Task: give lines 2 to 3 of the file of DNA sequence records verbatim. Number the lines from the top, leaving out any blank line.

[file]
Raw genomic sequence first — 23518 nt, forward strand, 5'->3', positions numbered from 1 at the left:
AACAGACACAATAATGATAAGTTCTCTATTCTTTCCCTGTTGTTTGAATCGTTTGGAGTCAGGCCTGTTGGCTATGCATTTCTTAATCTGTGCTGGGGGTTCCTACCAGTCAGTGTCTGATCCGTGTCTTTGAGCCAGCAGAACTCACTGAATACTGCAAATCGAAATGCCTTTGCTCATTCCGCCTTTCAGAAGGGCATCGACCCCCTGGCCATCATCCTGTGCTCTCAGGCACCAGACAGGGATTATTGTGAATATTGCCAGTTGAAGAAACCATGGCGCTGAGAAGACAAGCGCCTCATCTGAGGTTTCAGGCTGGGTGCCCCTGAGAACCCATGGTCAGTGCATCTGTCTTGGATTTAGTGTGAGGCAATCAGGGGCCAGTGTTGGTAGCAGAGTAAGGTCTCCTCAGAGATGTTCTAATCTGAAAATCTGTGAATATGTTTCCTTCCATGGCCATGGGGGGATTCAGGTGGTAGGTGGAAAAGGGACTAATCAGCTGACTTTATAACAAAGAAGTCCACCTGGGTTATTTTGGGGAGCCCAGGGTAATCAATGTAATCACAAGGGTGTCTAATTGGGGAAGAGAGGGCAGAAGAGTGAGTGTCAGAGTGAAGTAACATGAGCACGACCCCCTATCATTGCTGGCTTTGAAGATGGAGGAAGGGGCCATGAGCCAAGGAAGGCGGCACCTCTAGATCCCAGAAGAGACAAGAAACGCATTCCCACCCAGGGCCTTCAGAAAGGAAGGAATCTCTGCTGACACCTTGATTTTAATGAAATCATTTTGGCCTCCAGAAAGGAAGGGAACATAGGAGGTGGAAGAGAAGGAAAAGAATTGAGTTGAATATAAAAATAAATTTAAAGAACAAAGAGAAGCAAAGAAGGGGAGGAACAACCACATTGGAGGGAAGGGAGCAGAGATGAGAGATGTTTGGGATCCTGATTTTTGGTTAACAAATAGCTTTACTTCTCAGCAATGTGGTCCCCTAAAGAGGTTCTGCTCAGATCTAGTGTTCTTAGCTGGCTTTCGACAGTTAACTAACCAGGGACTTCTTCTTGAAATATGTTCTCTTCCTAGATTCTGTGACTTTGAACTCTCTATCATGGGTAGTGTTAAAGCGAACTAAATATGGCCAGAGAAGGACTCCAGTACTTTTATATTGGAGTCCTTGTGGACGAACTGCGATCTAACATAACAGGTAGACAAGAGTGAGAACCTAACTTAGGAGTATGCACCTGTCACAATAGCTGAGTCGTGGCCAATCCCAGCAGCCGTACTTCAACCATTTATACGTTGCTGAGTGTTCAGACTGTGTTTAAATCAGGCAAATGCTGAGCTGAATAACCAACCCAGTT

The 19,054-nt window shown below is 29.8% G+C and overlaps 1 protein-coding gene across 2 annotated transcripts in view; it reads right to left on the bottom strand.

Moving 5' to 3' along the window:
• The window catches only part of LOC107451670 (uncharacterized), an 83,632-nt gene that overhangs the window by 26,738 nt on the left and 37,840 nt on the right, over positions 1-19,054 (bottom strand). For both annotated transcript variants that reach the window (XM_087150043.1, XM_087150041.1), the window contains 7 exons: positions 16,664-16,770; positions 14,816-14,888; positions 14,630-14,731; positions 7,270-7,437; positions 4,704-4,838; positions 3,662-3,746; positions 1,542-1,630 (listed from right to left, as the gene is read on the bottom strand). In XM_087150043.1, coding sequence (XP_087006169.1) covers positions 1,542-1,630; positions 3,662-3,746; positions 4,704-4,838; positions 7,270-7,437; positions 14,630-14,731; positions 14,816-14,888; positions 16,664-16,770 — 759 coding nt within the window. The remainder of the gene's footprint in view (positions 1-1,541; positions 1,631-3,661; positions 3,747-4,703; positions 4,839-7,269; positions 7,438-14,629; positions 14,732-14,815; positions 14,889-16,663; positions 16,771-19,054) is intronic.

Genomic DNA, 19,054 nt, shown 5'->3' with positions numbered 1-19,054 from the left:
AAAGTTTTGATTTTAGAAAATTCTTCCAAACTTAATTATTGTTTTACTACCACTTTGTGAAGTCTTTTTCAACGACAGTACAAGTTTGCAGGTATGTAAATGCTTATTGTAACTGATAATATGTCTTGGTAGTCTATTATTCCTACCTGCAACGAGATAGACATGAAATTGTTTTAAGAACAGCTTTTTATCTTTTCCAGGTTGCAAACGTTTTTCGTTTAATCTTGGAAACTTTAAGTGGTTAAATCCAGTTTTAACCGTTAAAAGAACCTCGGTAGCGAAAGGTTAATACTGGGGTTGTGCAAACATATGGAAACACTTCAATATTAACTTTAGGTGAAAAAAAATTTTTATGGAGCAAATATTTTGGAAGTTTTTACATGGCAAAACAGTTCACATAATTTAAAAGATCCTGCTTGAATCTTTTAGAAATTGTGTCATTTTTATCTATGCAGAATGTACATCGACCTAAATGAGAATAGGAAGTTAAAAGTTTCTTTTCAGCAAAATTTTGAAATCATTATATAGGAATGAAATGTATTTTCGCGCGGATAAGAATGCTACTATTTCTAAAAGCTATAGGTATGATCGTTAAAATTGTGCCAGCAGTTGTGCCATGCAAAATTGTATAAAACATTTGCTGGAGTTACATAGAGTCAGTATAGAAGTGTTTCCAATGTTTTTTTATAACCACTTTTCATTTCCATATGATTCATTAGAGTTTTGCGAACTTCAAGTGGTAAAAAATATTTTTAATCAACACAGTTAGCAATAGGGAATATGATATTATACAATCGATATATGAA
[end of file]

AACAGACACAATAATGATAAGTTCTCTATTCTTTCCCTGTTGTTTGAATCGTTTGGAGTCAGGCCTGTTGGCTATGCATTTCTTAATCTGTGCTGGGGGTTCCTACCAGTCAGTGTCTGATCCGTGTCTTTGAGCCAGCAGAACTCACTGAATACTGCAAATCGAAATGCCTTTGCTCATTCCGCCTTTCAGAAGGGCATCGACCCCCTGGCCATCATCCTGTGCTCTCAGGCACCAGACAGGGATTATTGTGAATATTGCCAGTTGAAGAAACCATGGCGCTGAGAAGACAAGCGCCTCATCTGAGGTTTCAGGCTGGGTGCCCCTGAGAACCCATGGTCAGTGCATCTGTCTTGGATTTAGTGTGAGGCAATCAGGGGCCAGTGTTGGTAGCAGAGTAAGGTCTCCTCAGAGATGTTCTAATCTGAAAATCTGTGAATATGTTTCCTTCCATGGCCATGGGGGGATTCAGGTGGTAGGTGGAAAAGGGACTAATCAGCTGACTTTATAACAAAGAAGTCCACCTGGGTTATTTTGGGGAGCCCAGGGTAATCAATGTAATCACAAGGGTGTCTAATTGGGGAAGAGAGGGCAGAAGAGTGAGTGTCAGAGTGAAGTAACATGAGCACGACCCCCTATCATTGCTGGCTTTGAAGATGGAGGAAGGGGCCATGAGCCAAGGAAGGCGGCACCTCTAGATCCCAGAAGAGACAAGAAACGCATTCCCACCCAGGGCCTTCAGAAAGGAAGGAATCTCTGCTGACACCTTGATTTTAATGAAATCATTTTGGCCTCCAGAAAGGAAGGGAACATAGGAGGTGGAAGAGAAGGAAAAGAATTGAGTTGAATATAAAAATAAATTTAAAGAACAAAGAGAAGCAAAGAAGGGGAGGAACAACCACATTGGAGGGAAGGGAGCAGAGATGAGAGATGTTTGGGATCCTGATTTTTGGTTAACAAATAGCTTTACTTCTCAGCAATGTGGTCCCCTAAAGAGGTTCTGCTCAGATCTAGTGTTCTTAGCTGGCTTTCGACAGTTAACTAACCAGGGACTTCTTCTTGAAATATGTTCTCTTCCTAGATTCTGTGACTTTGAACTCTCTATCATGGGTAGTGTTAAAGCGAACTAAATATGGCCAGAGAAGGACTCCAGTACTTTTATATTGGAGTCCTTGTGGACGAACTGCGATCTAACATAACAGGTAGACAAGAGTGAGAACCTAACTTAGGAGTATGCACCTGTCACAATAGCTGAGTCGTGGCCAATCCCAGCAGCCGTACTTCAACCATTTATACGTTGCTGAGTGTTCAGACTGTGTTTAAATCAGGCAAATGCTGAGCTGAATAACCAACCCAGTT

The 19,054-nt window shown below is 29.8% G+C and overlaps 1 protein-coding gene across 2 annotated transcripts in view; it reads right to left on the bottom strand.